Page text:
Ancient African Art and architecture
Ancient African Art and architecture mostly reflects the time, needs and place in which it was established. Though the works of art are situated in different geographical regions there seems to be several similarities.
Djenne Mosque Mall
Mali is in the Black Africa part of the African continent. It is in here the Great Djenne Mosque is situated. The native black Africa has, and still suffered many years of poverty and political instability despite having gained independence (Creswell and Allan, 56). Though black Africa seems to be the same, it is further divided into two, with West Africa and East Africa on the other side. The West Africa is composed of the Songai culture while East Africa is predominantly Swahili culture.
Black Africa has the culture of earth. This is different from the culture of wood and stone predominant in other parts of the continent. In most cases, people here preferred sun-dried bricks. This reason could perhaps be attributed to earth being readily available and cheap. Earth is also considered warmer as compared to other building material. Thus, the economical status of that time made earth the preferred material in many buildings (Creswell and Allan, 86). The town of Djenne in Mali has elements of the past earthen structures still in place. Since the town was a trade centre, there was contact with the outside world.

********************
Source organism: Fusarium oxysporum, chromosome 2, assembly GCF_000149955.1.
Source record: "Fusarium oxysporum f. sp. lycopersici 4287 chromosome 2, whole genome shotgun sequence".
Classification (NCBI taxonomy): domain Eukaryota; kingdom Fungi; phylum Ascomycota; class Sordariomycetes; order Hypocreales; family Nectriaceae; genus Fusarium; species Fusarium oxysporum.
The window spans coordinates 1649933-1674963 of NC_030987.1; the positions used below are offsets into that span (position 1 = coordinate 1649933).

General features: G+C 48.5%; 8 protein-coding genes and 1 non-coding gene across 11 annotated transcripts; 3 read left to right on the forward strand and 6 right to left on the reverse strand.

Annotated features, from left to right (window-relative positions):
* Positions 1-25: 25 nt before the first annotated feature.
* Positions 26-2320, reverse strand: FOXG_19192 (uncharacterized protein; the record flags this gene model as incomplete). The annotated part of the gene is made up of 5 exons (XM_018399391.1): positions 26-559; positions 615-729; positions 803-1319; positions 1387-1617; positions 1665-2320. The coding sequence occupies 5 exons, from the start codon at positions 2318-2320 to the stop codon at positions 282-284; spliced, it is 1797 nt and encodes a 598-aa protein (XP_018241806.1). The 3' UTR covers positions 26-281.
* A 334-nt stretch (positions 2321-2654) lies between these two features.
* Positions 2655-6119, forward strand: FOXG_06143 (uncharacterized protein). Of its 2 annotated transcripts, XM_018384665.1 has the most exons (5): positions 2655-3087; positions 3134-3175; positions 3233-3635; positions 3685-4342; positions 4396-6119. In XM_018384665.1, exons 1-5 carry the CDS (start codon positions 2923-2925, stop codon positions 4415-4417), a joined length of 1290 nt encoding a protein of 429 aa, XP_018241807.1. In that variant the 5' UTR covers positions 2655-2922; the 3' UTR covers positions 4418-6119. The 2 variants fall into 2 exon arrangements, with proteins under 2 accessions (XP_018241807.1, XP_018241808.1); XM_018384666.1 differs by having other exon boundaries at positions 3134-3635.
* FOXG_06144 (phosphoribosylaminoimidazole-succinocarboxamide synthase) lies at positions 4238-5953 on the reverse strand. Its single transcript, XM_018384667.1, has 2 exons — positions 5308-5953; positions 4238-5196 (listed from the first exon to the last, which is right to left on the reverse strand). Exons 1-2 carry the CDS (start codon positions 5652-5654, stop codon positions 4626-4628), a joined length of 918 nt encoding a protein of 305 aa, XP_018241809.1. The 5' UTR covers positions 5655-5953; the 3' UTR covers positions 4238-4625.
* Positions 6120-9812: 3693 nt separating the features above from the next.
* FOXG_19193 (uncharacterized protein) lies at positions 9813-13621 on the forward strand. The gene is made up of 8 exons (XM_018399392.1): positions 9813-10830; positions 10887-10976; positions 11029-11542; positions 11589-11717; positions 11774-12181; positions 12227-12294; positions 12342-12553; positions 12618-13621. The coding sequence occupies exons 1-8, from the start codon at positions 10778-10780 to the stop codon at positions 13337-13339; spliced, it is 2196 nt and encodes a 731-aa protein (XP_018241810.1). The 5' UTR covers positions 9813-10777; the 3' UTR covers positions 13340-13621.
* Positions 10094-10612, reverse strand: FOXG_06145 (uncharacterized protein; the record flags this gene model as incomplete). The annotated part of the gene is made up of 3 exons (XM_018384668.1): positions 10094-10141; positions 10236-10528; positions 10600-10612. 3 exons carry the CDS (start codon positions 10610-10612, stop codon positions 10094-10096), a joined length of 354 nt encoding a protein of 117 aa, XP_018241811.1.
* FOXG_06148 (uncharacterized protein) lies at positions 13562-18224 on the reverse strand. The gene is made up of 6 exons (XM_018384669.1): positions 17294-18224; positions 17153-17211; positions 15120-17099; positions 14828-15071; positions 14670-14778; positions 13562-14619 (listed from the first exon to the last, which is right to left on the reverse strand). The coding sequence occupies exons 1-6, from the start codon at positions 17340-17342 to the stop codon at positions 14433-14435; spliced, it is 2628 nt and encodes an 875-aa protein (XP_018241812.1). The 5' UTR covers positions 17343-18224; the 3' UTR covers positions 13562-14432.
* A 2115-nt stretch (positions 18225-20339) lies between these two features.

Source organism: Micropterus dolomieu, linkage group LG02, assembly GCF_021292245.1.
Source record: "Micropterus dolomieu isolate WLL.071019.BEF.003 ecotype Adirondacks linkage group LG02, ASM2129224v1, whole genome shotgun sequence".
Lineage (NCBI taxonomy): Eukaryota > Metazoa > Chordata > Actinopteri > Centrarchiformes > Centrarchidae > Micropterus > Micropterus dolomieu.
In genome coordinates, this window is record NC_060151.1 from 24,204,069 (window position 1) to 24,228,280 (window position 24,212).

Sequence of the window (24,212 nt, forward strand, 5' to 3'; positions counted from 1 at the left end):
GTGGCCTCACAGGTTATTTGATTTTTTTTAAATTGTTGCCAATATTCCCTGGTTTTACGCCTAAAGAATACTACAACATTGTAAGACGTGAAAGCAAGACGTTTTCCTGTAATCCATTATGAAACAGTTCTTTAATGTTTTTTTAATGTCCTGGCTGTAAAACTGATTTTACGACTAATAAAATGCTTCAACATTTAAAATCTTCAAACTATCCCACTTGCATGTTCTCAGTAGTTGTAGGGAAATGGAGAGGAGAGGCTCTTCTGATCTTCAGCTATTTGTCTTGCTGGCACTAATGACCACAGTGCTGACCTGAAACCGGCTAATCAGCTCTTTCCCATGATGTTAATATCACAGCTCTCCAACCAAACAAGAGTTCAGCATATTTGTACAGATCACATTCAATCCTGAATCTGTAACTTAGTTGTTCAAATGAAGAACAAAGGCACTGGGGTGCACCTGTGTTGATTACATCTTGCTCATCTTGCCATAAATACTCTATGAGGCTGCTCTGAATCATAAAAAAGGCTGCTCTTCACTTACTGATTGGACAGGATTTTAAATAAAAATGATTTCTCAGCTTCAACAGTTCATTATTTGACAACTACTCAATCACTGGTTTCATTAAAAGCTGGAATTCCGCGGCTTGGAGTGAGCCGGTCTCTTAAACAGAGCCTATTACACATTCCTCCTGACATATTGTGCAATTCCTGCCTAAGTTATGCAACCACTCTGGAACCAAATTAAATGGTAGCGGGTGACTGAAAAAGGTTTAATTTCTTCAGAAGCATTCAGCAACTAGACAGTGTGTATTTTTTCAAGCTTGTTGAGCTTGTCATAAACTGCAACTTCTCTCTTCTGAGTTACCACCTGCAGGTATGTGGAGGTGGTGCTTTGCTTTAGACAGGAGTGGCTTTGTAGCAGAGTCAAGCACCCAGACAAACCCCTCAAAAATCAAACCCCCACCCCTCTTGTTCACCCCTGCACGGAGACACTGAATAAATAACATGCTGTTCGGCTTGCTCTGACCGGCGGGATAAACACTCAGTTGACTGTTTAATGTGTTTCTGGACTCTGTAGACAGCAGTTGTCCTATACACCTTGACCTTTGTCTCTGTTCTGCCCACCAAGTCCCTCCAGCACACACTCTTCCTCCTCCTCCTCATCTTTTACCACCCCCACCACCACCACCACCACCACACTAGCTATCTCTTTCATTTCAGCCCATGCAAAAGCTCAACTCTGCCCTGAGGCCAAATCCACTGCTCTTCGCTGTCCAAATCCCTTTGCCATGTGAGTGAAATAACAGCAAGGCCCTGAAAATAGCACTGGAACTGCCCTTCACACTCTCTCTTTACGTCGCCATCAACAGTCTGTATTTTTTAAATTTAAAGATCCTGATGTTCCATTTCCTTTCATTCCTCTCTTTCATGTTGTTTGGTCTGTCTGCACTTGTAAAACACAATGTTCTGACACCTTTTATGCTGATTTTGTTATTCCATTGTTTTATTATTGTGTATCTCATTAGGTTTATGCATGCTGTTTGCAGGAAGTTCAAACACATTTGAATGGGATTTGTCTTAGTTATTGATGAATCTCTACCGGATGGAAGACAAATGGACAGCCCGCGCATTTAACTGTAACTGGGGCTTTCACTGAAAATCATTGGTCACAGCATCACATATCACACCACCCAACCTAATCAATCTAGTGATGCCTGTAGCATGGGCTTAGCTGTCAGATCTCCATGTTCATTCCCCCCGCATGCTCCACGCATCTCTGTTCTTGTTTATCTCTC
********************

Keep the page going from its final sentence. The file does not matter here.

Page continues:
The great Mosque in Djenne is the most famous in Mali. Most of the buildings one was rebuilt in modern times though they have still retained their ancient architecture. The Great Mosque is a clear representation of Mali’s earthen culture.
The great Mosque of Kairouan.
This mosque is established in Tunisia. This mosque was situated in Kairouan ideally for communal prayers on Friday. Just like the other mosques, it is adorned with Islamic religious art and motifs. The prayer hall is supported by several columns and like other mosques, it has an open courtyard.
The mosque was established as an intellectual centre. This mosque is famous in Timbuktu as a learning centre. It has four Madrassas and it is also here that the University of Timbuktu is located. The single tower of the mosque epitomizes the Malian antique culture. It is also claimed that the mosque’s building materials included burnt bricks and other crude stones.
This is the symbol of Kairouan daily activity, success and prestige. It was constructed at the visible part of the city. This is also where Maliki school of Sunni Islam sciences.
Dingerey Mosque, Timbuktu, Mali
Timbuktu has also been known as “The City of Gold”. Timbuktu was also a trading centre just like Djenna. However, in Tumbuktu trade was mainly salt and gold ( Ettinghausen et al. 345). What is more surprising is that school, which in Muslim university was adjoined to the mosque. This shows the connection of religion and education. Further, it can be noted that most mosques were established at the centre of growth and prestige.
There seems to be a big semblance in the ancient architecture of the mosque discussed. Worth noting is the role their establishment as religious centers as well as renowned educational centers. Schools and universities were established to show the strong interconnection between religion and education. Further I the defiled plans, it can be seen that there were libraries established solely for educational and religious purposes. All in all it can be concluded that ancient African Art accommodated architectural designs based on their contact as well as their places where they are situated.
Creswell, Kisiel and James Allan, A Short Account of Early Muslim Architecture (Cairo:
The American University of Cairo Press, 1989). Print
Richard Ettinghausen, Oleg Grabar, Marilyn Jenkins-Madina, Islamic Art and Architecture,
650-1250 (New York: Yale University Press, 2001). Print